Pan Am: The Game throws players into the world of air travel with a big sense of strategy, drafting and playing stocks. I was pleasantly impressed with the game and its many different aspects that equally rely on each other, asking players to take risks or play it safe on every turn. The mid 20th-century aesthetic, economy management, and difficult choices make this game a challenge for both newcomers and experienced players.
The game’s concept is very original; who makes a game about selling airline routes to Pan Am? Well, the developers of this game did, and it is a lot of fun. Players will need to manage purchasing destinations, airports, new planes, and have enough money to invest in stocks. This balance is great as they take turns placing their engineers on locations around the board to buy things, place planes, or obtain cards. I found each round to have a lot of tension as players would want something terribly bad and see it be taken or try outbid by other players
The way to win is by purchasing the most stock in Pan Am. Players must buy and sell routes and generate income through their own routes to earn money to buy stock from Pan Am. The stock prices go up and down and are well randomized through a series of cards drawn at the beginning of each round. These cards dictate how much Pan Am will expand, the stock prices, and other things. These cards that dictate the beginning of each round are really well-balanced and keep players making tough decisions whether to buy stock sooner or later.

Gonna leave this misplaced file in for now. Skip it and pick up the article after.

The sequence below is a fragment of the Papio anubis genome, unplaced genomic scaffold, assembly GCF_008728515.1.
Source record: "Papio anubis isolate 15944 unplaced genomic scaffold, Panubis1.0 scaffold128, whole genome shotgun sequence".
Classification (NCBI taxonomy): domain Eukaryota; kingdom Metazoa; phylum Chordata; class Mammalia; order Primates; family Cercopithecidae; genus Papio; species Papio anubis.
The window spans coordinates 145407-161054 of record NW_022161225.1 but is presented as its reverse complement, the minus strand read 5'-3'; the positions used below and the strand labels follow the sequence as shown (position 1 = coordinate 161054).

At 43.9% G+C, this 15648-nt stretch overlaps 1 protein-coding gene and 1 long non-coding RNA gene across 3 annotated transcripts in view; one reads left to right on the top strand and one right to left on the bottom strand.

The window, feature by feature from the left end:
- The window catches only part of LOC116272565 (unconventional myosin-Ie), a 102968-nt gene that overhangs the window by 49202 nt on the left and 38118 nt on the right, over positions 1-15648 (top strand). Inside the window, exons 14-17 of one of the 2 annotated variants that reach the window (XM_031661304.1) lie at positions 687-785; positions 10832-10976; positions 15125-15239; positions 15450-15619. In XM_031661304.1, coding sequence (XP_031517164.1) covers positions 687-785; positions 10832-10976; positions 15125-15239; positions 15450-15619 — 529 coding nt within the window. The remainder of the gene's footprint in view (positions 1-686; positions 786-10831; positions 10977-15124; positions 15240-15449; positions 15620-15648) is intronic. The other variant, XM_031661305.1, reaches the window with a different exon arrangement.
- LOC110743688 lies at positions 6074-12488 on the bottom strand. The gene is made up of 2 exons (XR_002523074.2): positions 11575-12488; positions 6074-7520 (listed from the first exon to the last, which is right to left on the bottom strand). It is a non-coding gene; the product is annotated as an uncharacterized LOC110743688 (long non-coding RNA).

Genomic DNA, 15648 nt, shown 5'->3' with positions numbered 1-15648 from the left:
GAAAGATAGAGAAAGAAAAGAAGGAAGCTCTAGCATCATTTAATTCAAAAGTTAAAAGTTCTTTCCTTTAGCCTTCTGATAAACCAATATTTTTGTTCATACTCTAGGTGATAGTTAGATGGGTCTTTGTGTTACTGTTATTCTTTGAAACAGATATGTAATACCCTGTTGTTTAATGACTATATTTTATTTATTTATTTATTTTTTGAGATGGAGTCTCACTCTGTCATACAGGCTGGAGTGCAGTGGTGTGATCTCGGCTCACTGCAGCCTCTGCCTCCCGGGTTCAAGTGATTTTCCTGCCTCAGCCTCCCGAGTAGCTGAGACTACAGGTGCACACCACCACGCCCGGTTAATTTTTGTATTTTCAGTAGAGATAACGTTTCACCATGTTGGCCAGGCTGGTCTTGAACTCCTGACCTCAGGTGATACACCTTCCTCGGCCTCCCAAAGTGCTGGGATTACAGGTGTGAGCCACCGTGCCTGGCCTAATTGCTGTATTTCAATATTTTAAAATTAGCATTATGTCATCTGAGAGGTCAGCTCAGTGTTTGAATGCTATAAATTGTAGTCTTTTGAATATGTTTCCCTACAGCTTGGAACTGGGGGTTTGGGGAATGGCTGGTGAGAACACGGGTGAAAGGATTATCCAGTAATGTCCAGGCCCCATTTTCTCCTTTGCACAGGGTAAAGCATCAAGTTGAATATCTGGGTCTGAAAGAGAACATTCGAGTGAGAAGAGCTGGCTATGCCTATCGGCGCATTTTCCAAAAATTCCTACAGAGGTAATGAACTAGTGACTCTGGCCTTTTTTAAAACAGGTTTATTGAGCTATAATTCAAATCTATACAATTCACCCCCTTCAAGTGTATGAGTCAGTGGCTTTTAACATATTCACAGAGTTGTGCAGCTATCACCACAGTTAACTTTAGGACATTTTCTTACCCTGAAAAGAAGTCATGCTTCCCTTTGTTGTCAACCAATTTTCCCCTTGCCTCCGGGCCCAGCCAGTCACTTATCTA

The level of strategy and difficulty of this game can be a little daunting at first. There are a lot of moving parts, but they do tie together very well. After the first two or three rounds, it’s pretty easy to understand gameplay. Becoming efficient through different strategies and understanding stocks will take some time, but that’s perfectly normal and welcome four most games.
I think this game has a lot of great potential, great replayability, and good levels of randomness and strategy. It never really felt unfair, the randomness affects all players positively or negatively meaning no one gains a lot and no one loses a lot just by chance. There could be some improvements here or there in the physical layout, and there are tiny issues with some game mechanics, But overall, this is a really great game for experienced and veteran board game players and a good next step for casual players.